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====Popular Publications Inc.====

[[SteegerHenry Henry "Harry" Steeger]] founded Popular Publications Inc. in 1930. The company went on to become one of the three top pulp publishers, with such titles as //[[DustyAyres Dusty Ayres and His Battle Birds]]//, //[[Operator5 Operator #5]]//, //[[SpiderThe The Spider]]//, //[[GeeEight G-8 and His Battle Aces]]//, //[[DimeDetective Dime Detective]]// and //[[DimeMystery Dime Mystery Magazine]]//.

===Background===
[[SteegerHenry Henry Steeger]], an editor at [[DellPublishing Dell Publishing Co.]], and partner Harold Goldsmith, of [[AcePublications Ace Publications]], put up $5,000 each and founded Popular Publications in 1930.

[[SteegerHenry Steeger]] took the reins as editor, while Goldsmith handled the business end of Popular.

By fall of that year, Popular had four titles on the newsstands: //[[BattleAces Battle Aces]]//, //[[DetectiveActionStories Detective Action Stories]]//, //[[GangWorld Gang World]]// and //[[WesternRangers Western Rangers]]//. A year later, Popular introduced its //[[BlackMask Black Mask]]// clone, //[[DimeDetective Dime Detective]]//. Sales of //[[DimeDetective Dime Detective]]// took off.

Within five years, Popular was among the top pulp magazine publishers, with hits that included //[[GeeEight G-8 and His Battle Aces]]//, //[[Operator5 Operator #5]]//, //[[SpiderThe The Spider]]//, //[[DimeMystery Dime Mystery]]//, //[[HorrorStories Horror Stories]]//, //[[TerrorTales Terror Tales]]// and //[[DimeWestern Dime Western]]//.

Acquisitions provided Popular with several key magazines. In 1934, Popular purchased //[[AdventureMagazine Adventure]]// from Ridgway. In 1940, //[[BlackMask Black Mask]]// joined the Popular lineup. In ’43, Popular bought //[[Argosy Argosy]]// from [[MunseyFrankA Munsey]]. In 1949, [[StreetandSmith Street and Smith]] canceled its pulp line and by 1952 had sold //[[DetectiveStoryMagazine Detective Story Magazine]]// and //[[WesternStoryMagazine Western Story Magazine]]// to Popular.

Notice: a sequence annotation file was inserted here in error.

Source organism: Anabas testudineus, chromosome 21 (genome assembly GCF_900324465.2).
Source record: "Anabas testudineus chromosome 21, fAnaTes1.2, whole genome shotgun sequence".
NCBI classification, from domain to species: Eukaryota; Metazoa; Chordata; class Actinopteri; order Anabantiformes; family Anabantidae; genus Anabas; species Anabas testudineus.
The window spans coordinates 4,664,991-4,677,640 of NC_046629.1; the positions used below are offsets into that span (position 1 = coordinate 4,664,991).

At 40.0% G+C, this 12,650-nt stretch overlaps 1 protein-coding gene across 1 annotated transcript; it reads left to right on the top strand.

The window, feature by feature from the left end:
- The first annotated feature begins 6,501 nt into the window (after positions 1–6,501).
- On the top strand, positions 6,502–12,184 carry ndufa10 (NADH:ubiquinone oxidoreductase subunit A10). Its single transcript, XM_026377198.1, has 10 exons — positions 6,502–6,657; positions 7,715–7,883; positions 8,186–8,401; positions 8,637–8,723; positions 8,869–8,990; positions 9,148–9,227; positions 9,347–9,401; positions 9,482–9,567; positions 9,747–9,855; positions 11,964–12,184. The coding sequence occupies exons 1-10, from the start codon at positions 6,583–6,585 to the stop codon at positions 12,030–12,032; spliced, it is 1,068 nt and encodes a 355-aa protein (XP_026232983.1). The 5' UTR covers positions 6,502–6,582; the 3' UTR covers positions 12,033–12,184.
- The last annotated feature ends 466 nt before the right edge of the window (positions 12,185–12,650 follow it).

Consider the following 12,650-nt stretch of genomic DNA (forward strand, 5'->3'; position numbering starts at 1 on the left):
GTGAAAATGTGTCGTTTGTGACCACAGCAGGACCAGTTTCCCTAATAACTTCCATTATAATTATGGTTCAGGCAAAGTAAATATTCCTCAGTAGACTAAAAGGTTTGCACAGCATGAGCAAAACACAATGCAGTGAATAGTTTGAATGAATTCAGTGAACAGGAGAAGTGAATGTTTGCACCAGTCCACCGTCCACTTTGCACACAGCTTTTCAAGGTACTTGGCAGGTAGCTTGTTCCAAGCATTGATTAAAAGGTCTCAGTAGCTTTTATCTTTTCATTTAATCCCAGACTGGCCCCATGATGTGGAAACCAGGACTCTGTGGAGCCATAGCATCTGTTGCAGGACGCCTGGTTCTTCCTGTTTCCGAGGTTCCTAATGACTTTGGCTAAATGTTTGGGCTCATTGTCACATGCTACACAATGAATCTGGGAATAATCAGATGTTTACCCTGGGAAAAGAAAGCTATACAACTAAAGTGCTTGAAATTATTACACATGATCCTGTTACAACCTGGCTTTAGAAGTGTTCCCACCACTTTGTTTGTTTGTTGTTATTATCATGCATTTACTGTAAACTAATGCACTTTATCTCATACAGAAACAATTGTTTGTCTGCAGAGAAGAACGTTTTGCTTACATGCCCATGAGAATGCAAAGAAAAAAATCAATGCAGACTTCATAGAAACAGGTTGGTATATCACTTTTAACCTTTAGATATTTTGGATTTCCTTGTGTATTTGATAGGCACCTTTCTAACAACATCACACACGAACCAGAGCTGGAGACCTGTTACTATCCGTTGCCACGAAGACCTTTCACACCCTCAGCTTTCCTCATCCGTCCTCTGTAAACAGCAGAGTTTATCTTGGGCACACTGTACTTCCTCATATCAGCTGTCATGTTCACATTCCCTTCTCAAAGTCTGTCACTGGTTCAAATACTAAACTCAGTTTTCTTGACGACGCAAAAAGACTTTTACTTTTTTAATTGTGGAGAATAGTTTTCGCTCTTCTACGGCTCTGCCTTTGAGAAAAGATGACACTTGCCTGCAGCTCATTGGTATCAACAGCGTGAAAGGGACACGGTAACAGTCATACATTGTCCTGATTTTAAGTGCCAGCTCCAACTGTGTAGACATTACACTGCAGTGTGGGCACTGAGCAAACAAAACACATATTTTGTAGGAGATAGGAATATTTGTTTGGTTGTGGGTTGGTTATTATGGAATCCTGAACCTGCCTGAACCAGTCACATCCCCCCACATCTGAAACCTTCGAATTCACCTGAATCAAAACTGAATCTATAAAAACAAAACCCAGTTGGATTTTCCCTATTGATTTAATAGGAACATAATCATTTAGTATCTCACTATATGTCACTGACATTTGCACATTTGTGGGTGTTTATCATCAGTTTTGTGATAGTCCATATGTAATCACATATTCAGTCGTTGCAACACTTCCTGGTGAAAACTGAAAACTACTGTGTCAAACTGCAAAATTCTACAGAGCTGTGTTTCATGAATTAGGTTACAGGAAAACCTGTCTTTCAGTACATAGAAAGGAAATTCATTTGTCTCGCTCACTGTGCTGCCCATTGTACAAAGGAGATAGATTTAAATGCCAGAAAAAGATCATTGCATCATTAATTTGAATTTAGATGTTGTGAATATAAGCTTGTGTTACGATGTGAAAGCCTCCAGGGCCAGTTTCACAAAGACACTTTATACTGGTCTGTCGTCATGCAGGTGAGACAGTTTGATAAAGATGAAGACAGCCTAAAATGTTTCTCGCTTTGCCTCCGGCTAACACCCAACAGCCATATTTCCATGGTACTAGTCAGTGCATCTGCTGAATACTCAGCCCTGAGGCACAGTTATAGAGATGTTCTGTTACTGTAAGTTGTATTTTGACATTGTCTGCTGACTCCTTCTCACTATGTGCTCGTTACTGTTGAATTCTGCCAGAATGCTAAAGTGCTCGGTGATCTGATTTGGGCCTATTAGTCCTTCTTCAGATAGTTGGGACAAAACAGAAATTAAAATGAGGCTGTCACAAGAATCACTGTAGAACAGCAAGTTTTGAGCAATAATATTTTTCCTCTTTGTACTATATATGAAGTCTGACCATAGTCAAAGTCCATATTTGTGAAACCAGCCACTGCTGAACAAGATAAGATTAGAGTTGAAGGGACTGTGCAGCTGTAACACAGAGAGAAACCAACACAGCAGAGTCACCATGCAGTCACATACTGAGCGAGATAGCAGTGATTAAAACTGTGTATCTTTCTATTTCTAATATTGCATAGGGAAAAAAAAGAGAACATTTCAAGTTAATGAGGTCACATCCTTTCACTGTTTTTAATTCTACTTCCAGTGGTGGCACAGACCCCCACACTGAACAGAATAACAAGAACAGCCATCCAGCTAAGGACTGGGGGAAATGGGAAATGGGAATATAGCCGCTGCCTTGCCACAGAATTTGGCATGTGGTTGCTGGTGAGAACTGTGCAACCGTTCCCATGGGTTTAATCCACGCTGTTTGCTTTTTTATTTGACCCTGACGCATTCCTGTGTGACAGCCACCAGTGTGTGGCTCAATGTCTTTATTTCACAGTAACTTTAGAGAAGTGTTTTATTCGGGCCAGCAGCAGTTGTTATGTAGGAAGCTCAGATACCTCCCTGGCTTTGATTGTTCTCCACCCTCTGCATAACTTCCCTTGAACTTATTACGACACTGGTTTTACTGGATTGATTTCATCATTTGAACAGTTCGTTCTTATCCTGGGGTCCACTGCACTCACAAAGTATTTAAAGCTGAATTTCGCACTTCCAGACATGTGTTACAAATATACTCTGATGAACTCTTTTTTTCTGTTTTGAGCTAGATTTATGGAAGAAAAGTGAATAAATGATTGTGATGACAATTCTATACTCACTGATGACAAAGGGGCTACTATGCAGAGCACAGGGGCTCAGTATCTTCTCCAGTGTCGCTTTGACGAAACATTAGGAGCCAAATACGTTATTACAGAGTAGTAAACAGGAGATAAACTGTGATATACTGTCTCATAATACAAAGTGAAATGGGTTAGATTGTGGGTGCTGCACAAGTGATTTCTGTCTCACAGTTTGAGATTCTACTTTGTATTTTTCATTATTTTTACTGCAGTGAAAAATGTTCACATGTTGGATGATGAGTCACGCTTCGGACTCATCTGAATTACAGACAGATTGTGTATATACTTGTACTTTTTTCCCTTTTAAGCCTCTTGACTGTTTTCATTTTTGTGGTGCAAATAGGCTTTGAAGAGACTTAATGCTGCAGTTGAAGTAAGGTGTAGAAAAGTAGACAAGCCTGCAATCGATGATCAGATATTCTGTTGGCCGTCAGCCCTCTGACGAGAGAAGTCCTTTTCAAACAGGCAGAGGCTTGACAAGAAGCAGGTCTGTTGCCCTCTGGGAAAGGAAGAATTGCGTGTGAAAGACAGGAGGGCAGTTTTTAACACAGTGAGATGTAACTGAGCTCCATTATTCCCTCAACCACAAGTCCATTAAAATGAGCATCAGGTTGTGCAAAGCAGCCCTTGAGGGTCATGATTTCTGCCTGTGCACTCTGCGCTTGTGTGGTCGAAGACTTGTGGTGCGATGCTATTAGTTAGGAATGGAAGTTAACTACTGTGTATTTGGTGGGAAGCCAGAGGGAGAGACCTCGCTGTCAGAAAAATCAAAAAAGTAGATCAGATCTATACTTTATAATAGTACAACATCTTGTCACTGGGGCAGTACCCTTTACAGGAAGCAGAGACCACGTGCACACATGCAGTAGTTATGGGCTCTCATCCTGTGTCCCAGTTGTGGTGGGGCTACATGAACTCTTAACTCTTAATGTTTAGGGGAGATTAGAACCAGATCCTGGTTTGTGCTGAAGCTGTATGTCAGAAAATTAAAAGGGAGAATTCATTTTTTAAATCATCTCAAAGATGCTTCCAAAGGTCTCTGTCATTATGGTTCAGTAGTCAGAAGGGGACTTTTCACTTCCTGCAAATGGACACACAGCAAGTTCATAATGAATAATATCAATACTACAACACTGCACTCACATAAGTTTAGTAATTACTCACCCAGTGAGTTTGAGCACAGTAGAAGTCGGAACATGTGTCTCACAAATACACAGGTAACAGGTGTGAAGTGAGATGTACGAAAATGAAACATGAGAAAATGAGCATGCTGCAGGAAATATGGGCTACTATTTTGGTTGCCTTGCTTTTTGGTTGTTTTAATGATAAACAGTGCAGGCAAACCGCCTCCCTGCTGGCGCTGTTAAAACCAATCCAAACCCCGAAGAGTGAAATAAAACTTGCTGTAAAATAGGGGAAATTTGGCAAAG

But like [[StreetandSmith Street]], Popular found itself succumbing to the fading pulp market and halted its pulp publications in the mid-’50s. //[[Argosy Argosy]]// and //[[AdventureMagazine Adventure]]// remained on the newsstands but in substantially different formats than their all-fiction past.

===Divisions===
Popular published pulp magazines under its Popular Publications imprint, as well as these:
~- All Fiction Field
~- American Fiction
~- Fictioneers
~- New Publications
~- Recreational Reading

===Selected publications===
Among the pulps published by Popular Publications, or its subsidiaries, were (with their debut dates):
~- //[[DimeDetective Dime Detective]]// (1931)
~- //[[DimeMystery Dime Mystery Magazine]]// (1932)
~- //[[SpiderThe The Spider]]// (1933)
~- //[[GeeEight G-8 and His Battle Aces]]// (1933)
~- //[[Operator5 Operator #5]]// (1934)
~- //[[AdventureMagazine Adventure]]// (1934)
~- //[[DustyAyres Dusty Ayres and His Battle Aces]]// (1934)
~- //[[WuFangTheMysterious The Mysterious Wu Fang]]// (1935)
~- //[[AceHighWestern Ace High Western]]// (1936)
~- //[[OctopusThe The Octopus]]// (1939)
~- //[[BlackMask Black Mask]]// (purchased in 1940)
~- //[[Argosy The Argosy]]// (purchased from [[MunseyFrankA Frank A. Munsey Co.]] in 1943)

===Outside links===
~- [[http://www.nypl.org/research/chss/spe/rbk/faids/popular.html New York Public Library’s Popular Publications files]]

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==Categories==
PulpPublishers

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